Service Charges on your flat. Are you paying too much?

Flat owners are routinely required to pay service charges to the owner of their building (the Landlord). In recent years, the average service charges have increased dramatically. A recent study found that service charges for new build apartments in the UK had reached an average of £2,777.00 per year.

While the average has no doubt been increased by the number of high-end apartments in central London (with some flat owners paying upwards of £7,000 a year in service charges!), the level of service charges in Leeds is also on the up. Flats (even those in older buildings) are looking at a yearly average service charge of around £1,800.00.

What is a service charge?

Service charges are sums incurred by the Landlord in looking after the building.  The Landlord is responsible for maintainance and repairs to communal areas such as lifts, corridors, gardens and roofs. It can also include things like the cost of lighting and cleaning the communal areas of the building. The Landlord (or its property manager) will then pass these charges on to the owners of the flats – splitting the cost of them between the flats. This is what is known as the service charge.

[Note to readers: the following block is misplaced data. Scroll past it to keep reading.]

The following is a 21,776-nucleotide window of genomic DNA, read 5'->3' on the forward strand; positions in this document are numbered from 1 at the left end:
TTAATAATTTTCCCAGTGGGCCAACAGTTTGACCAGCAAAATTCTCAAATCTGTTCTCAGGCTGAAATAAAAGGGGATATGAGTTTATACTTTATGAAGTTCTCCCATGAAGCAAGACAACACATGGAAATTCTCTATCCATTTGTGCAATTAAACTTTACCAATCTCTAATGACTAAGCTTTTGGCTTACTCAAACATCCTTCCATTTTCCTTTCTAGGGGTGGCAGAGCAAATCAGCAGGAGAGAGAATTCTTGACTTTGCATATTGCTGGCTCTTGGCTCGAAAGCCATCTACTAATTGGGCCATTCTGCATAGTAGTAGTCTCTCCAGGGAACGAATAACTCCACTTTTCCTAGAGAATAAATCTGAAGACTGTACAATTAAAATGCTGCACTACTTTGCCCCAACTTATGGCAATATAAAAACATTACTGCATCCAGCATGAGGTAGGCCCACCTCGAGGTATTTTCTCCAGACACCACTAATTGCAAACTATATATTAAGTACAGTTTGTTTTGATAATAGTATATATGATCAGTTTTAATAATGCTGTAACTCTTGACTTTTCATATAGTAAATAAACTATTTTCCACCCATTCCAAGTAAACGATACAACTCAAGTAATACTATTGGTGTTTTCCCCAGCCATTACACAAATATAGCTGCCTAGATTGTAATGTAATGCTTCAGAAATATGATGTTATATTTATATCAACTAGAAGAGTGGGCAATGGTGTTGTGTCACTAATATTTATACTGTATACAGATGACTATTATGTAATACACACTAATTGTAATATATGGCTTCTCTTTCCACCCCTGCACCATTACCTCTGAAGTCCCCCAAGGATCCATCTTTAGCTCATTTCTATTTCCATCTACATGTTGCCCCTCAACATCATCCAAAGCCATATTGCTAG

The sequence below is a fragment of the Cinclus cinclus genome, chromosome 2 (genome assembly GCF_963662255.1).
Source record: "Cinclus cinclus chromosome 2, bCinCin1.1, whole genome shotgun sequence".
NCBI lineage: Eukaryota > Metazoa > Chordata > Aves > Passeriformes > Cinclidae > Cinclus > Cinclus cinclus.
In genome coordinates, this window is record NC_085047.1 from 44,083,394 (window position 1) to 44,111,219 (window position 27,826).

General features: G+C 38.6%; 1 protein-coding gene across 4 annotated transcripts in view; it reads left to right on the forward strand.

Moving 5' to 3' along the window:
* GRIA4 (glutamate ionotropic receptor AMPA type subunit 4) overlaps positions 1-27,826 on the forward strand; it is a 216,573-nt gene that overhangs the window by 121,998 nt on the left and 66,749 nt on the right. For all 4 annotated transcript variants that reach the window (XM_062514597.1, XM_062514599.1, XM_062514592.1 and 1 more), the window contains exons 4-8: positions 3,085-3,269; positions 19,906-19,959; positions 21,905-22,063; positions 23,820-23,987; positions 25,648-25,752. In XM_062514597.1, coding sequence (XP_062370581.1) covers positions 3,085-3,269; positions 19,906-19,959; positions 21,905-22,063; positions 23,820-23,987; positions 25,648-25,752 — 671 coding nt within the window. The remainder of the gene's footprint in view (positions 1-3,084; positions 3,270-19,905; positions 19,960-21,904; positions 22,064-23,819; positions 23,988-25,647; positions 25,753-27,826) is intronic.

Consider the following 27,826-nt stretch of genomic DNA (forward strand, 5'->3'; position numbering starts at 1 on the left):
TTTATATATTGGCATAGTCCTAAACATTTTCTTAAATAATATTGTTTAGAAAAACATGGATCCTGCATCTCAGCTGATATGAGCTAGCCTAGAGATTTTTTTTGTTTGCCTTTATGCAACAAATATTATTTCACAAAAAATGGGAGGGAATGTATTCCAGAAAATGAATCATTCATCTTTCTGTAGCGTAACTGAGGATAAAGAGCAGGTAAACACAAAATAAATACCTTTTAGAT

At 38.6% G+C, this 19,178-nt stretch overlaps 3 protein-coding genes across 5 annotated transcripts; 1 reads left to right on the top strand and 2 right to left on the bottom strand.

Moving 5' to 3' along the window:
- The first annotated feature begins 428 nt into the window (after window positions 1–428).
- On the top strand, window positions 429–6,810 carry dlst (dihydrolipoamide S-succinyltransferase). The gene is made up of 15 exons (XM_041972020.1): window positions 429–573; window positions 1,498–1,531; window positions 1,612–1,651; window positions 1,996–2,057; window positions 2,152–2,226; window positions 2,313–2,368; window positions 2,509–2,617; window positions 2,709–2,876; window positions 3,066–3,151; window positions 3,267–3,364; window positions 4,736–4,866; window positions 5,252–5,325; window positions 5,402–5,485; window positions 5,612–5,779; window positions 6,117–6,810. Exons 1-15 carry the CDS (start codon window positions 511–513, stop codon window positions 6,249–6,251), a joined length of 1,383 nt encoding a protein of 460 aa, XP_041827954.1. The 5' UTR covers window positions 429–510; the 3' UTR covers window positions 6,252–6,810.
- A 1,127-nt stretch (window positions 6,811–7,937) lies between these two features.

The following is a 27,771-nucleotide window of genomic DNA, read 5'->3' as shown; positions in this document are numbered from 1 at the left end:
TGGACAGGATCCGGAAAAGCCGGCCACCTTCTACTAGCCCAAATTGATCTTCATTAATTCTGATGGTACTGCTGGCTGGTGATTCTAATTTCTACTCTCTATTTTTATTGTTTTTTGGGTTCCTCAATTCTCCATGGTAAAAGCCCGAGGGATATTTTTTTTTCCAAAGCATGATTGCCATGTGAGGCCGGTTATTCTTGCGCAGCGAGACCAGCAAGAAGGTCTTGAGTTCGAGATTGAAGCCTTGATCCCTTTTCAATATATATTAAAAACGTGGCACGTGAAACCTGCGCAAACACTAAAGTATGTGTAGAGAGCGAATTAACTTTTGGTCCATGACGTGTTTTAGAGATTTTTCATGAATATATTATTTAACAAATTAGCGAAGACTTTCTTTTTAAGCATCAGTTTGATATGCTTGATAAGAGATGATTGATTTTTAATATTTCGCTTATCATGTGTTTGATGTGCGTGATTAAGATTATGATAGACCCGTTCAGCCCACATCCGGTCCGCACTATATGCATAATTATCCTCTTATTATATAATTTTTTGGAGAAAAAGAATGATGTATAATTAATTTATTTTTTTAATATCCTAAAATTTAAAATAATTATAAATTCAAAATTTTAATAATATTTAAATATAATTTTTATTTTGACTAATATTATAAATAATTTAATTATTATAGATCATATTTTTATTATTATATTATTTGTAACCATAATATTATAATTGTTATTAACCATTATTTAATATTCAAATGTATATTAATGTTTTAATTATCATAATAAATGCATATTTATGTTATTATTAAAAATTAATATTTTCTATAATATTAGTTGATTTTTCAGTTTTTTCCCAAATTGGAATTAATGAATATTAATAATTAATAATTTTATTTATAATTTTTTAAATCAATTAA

Unless some special works are required in a particular year – a flat owner’s service charge will often be the same every year.

 So what should you look out for?

 There are a number of things you can look out for when you are considering your service charge bill. If the Landlord does not follow the correct procedure, you may be able to reduce the amount of your service charge bill. You may even avoid paying it altogether! Here are a few examples:

  • Your Landlord can only charge you fees that are “reasonable”. The works that have been carried out must be reasonable and the amounts charged to you must also be reasonable.
  • The Landlord must demand the service charge from you properly. There are many requirements for a Landlord to meet for its service charge demands to be valid. If those requirements have not been met, there is a chance that you may not have to pay the service charge.
  • Are the service charges for one-off, major works? If so, has the Landlord consulted you and your fellow tenants in advance about the work that it wants to carry out?  There is a lengthy procedure that Landlords must follow before they can charge you for such work.  If they do not follow that procedure, those service charges may not actually be payable at all.
  • Are the charges in relation to areas of the common parts for which you should be paying? For example, leaseholders of ground floor apartments will often not have to pay towards the maintenance of the lift.

If you think you are being overcharged for service charges, we would always recommend that you seek advice from a specialist solicitor who will be able to advise you.

If you have any queries about the above, you can call our Property Disputes Team on 0113 244 9931.